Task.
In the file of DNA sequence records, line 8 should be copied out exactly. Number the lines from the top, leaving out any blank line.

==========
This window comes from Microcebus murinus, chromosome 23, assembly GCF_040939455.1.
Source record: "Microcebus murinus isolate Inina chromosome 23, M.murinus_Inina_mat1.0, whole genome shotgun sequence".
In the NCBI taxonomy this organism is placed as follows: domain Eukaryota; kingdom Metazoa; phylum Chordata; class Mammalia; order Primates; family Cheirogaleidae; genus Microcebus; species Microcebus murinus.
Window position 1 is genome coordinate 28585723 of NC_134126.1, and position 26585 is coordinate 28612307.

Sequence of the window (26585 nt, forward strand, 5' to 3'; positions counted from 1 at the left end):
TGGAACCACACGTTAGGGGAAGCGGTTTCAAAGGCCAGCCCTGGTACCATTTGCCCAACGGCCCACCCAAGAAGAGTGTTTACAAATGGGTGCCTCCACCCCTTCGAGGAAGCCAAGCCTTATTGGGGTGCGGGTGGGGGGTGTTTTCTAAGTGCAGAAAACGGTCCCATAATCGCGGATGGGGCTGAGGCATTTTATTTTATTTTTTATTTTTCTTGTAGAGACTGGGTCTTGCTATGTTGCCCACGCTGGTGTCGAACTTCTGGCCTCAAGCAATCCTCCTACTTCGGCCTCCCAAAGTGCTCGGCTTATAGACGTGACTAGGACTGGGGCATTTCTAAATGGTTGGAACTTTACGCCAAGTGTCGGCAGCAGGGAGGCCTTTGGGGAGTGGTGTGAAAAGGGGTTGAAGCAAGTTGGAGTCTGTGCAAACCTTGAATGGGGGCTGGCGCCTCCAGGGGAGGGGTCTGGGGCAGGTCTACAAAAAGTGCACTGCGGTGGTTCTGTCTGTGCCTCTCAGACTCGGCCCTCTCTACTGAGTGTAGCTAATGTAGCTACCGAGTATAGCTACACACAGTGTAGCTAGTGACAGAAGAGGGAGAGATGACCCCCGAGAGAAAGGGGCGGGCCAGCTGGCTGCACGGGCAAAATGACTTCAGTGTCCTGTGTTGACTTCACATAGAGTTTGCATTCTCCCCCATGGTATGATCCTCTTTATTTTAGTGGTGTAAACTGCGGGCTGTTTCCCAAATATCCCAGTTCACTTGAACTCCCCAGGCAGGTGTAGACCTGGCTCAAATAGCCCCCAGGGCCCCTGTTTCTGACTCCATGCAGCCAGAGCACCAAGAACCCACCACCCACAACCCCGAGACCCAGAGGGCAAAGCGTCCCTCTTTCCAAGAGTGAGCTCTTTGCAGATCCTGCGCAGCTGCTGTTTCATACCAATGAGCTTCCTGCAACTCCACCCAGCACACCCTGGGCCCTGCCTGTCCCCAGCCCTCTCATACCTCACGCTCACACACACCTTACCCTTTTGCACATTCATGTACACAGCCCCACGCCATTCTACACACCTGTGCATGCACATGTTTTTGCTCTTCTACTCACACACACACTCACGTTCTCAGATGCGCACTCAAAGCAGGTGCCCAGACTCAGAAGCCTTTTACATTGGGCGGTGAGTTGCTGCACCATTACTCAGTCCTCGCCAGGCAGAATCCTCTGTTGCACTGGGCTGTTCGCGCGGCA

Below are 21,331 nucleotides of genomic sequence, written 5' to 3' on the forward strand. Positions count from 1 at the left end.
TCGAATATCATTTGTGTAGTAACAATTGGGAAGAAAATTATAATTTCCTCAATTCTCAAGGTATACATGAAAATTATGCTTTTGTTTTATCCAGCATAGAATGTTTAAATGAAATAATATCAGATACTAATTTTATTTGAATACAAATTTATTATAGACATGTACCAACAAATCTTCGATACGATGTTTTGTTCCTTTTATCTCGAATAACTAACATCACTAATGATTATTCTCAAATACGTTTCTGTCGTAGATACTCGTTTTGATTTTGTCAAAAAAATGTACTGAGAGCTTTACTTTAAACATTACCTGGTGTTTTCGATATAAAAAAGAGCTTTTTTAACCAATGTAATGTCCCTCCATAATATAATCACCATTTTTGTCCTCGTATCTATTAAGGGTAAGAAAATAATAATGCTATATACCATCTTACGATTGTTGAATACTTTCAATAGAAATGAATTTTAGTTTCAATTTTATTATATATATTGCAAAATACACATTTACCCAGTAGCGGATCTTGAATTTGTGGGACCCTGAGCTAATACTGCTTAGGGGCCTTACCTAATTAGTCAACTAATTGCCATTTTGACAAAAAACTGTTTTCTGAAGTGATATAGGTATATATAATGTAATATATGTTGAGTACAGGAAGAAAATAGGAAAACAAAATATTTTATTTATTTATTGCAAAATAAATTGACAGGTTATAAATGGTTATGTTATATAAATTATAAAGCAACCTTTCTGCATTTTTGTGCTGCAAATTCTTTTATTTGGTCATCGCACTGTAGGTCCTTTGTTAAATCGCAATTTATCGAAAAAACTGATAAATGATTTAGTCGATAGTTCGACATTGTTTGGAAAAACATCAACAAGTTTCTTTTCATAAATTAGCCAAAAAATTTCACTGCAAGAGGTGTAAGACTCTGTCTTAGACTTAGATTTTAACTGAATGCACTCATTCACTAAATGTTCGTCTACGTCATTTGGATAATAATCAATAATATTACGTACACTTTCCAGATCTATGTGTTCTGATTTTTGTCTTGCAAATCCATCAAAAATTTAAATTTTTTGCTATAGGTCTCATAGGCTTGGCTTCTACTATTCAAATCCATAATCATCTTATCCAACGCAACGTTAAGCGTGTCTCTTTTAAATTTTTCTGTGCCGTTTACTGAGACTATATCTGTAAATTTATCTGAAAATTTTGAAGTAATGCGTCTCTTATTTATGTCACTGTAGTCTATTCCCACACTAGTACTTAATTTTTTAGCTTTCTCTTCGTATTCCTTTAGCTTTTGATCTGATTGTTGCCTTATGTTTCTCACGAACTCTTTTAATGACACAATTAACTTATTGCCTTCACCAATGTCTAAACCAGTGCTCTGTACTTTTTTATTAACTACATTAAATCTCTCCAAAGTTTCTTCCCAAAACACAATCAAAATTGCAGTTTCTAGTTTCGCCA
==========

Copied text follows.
TCGAATATCATTTGTGTAGTAACAATTGGGAAGAAAATTATAATTTCCTCAATTCTCAAGGTATACATGAAAATTATGCTTTTGTTTTATCCAGCATAGAATGTTTAAATGAAATAATATCAGATACTAATTTTATTTGAATACAAATTTATTATAGACATGTACCAACAAATCTTCGATACGATGTTTTGTTCCTTTTATCTCGAATAACTAACATCACTAATGATTATTCTCAAATACGTTTCTGTCGTAGATACTCGTTTTGATTTTGTCAAAAAAATGTACTGAGAGCTTTACTTTAAACATTACCTGGTGTTTTCGATATAAAAAAGAGCTTTTTTAACCAATGTAATGTCCCTCCATAATATAATCACCATTTTTGTCCTCGTATCTATTAAGGGTAAGAAAATAATAATGCTATATACCATCTTACGATTGTTGAATACTTTCAATAGAAATGAATTTTAGTTTCAATTTTATTATATATATTGCAAAATACACATTTACCCAGTAGCGGATCTTGAATTTGTGGGACCCTGAGCTAATACTGCTTAGGGGCCTTACCTAATTAGTCAACTAATTGCCATTTTGACAAAAAACTGTTTTCTGAAGTGATATAGGTATATATAATGTAATATATGTTGAGTACAGGAAGAAAATAGGAAAACAAAATATTTTATTTATTTATTGCAAAATAAATTGACAGGTTATAAATGGTTATGTTATATAAATTATAAAGCAACCTTTCTGCATTTTTGTGCTGCAAATTCTTTTATTTGGTCATCGCACTGTAGGTCCTTTGTTAAATCGCAATTTATCGAAAAAACTGATAAATGATTTAGTCGATAGTTCGACATTGTTTGGAAAAACATCAACAAGTTTCTTTTCATAAATTAGCCAAAAAATTTCACTGCAAGAGGTGTAAGACTCTGTCTTAGACTTAGATTTTAACTGAATGCACTCATTCACTAAATGTTCGTCTACGTCATTTGGATAATAATCAATAATATTACGTACACTTTCCAGATCTATGTGTTCTGATTTTTGTCTTGCAAATCCATCAAAAATTTAAATTTTTTGCTATAGGTCTCATAGGCTTGGCTTCTACTATTCAAATCCATAATCATCTTATCCAACGCAACGTTAAGCGTGTCTCTTTTAAATTTTTCTGTGCCGTTTACTGAGACTATATCTGTAAATTTATCTGAAAATTTTGAAGTAATGCGTCTCTTATTTATGTCACTGTAGTCTATTCCCACACTAGTACTTAATTTTTTAGCTTTCTCTTCGTATTCCTTTAGCTTTTGATCTGATTGTTGCCTTATGTTTCTCACGAACTCTTTTAATGACACAATTAACTTATTGCCTTCACCAATGTCTAAACCAGTGCTCTGTACTTTTTTATTAACTACATTAAATCTCTCCAAAGTTTCTTCCCAAAACACAATCAAAATTGCAGTTTCTAGTTTCGCCA